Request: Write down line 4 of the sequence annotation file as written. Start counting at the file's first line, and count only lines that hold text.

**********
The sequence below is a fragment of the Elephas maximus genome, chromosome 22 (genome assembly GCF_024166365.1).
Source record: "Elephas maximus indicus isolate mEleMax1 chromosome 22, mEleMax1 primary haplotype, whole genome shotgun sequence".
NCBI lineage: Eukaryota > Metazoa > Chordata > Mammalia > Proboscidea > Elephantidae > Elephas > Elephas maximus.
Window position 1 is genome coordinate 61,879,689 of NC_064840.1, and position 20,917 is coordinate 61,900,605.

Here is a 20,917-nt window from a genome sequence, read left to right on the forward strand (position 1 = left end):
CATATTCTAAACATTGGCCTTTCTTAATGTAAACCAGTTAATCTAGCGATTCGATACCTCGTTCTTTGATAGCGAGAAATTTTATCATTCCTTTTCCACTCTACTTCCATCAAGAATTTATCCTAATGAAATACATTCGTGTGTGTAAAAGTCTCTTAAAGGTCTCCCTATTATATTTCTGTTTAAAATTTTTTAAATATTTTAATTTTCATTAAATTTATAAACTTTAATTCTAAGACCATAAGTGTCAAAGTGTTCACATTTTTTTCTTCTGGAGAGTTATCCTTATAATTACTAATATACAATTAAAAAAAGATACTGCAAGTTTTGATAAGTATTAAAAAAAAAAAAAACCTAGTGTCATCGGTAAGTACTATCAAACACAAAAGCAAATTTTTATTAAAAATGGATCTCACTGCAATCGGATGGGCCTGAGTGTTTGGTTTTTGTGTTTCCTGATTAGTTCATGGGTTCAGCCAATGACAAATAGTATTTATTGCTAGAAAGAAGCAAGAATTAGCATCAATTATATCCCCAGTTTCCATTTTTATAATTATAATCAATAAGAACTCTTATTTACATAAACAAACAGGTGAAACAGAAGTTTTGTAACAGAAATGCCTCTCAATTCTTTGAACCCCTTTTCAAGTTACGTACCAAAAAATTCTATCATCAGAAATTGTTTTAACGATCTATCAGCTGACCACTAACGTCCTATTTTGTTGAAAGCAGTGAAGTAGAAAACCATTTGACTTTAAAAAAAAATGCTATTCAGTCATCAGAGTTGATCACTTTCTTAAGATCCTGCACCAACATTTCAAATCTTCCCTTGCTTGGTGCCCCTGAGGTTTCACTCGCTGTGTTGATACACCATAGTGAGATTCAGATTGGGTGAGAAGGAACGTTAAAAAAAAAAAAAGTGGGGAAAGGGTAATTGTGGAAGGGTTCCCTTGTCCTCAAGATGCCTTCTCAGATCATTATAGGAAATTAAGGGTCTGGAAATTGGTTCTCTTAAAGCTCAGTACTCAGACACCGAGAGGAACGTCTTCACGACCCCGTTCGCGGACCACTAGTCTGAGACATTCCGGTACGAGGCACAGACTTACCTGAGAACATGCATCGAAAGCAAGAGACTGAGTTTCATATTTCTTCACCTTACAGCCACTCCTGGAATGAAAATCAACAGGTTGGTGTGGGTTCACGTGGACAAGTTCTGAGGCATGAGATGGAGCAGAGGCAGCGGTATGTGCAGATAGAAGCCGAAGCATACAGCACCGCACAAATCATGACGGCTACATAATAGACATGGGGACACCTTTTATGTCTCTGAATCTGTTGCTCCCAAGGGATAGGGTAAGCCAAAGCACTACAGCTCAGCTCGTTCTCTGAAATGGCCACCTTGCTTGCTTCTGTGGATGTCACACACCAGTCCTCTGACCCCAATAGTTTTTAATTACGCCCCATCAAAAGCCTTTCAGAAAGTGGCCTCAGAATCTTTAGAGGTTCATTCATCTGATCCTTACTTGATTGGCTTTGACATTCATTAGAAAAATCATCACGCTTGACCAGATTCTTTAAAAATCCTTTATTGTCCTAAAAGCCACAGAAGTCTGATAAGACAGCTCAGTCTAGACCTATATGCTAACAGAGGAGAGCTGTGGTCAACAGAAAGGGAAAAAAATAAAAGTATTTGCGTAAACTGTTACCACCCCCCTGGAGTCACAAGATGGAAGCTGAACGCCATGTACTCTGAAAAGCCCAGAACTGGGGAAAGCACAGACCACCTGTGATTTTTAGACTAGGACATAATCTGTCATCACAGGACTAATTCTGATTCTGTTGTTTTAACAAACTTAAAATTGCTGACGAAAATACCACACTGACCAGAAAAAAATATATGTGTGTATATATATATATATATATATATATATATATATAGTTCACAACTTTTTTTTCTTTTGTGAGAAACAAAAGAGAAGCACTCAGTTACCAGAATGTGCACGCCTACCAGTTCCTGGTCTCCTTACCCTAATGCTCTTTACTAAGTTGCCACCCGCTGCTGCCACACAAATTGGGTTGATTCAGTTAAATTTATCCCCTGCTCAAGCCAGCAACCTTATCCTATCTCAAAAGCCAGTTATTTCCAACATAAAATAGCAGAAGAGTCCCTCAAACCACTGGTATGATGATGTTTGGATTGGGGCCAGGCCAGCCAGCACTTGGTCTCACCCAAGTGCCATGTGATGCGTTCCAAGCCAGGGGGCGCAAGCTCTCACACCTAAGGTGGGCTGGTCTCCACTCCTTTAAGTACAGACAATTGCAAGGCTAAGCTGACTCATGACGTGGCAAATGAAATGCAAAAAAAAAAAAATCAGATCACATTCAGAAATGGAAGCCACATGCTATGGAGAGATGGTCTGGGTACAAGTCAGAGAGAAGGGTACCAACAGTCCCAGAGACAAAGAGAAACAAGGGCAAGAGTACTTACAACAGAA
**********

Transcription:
Window position 1 is genome coordinate 61,879,689 of NC_064840.1, and position 20,917 is coordinate 61,900,605.